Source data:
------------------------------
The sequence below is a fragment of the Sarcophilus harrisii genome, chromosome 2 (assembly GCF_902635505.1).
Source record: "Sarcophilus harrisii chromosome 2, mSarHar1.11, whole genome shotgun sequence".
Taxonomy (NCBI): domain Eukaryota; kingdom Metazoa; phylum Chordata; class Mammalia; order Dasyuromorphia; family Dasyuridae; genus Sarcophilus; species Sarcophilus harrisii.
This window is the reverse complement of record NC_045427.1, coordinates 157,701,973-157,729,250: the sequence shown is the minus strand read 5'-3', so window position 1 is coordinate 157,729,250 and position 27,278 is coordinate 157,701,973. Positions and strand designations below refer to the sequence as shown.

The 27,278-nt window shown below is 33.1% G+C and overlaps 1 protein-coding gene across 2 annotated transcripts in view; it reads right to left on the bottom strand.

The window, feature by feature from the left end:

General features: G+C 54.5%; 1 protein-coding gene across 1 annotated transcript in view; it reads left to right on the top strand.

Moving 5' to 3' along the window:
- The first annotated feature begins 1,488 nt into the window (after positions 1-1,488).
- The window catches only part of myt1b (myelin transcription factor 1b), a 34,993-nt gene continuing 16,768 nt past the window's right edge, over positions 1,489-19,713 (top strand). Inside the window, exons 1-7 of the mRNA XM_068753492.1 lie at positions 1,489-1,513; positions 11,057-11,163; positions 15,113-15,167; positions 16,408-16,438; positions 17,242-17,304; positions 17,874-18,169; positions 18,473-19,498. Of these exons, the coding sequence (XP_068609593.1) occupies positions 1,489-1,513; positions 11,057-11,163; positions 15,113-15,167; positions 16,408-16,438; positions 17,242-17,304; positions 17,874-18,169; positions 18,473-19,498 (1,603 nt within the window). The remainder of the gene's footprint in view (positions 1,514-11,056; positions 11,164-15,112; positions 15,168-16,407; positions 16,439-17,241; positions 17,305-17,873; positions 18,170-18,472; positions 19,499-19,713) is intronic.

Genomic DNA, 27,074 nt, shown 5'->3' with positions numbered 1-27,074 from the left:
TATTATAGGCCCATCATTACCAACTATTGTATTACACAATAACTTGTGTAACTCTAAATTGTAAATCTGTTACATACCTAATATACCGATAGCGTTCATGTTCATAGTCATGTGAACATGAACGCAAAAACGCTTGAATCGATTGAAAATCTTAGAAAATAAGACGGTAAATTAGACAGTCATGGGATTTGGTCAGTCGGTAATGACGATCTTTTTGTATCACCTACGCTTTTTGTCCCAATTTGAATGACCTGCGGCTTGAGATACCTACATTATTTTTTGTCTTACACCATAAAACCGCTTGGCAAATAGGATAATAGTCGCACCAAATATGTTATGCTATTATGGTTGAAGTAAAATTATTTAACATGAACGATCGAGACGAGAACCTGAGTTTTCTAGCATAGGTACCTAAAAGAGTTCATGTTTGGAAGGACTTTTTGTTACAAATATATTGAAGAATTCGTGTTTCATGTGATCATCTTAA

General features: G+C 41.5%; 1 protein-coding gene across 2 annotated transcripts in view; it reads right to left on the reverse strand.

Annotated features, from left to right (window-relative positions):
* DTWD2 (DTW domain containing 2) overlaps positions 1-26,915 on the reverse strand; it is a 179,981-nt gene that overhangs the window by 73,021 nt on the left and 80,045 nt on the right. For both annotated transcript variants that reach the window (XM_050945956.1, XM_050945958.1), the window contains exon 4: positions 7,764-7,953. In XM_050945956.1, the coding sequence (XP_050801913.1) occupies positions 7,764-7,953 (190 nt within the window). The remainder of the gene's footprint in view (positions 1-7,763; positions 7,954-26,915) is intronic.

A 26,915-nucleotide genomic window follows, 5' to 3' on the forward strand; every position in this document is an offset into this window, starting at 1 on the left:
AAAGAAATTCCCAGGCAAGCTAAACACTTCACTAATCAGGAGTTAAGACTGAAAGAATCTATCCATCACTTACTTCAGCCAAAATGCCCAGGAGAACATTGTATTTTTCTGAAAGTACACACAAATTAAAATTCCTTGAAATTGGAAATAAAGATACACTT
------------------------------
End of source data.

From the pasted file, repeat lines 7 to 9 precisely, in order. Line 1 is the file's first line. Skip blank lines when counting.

General features: G+C 54.5%; 1 protein-coding gene across 1 annotated transcript in view; it reads left to right on the top strand.

Moving 5' to 3' along the window:
- The first annotated feature begins 1,488 nt into the window (after positions 1-1,488).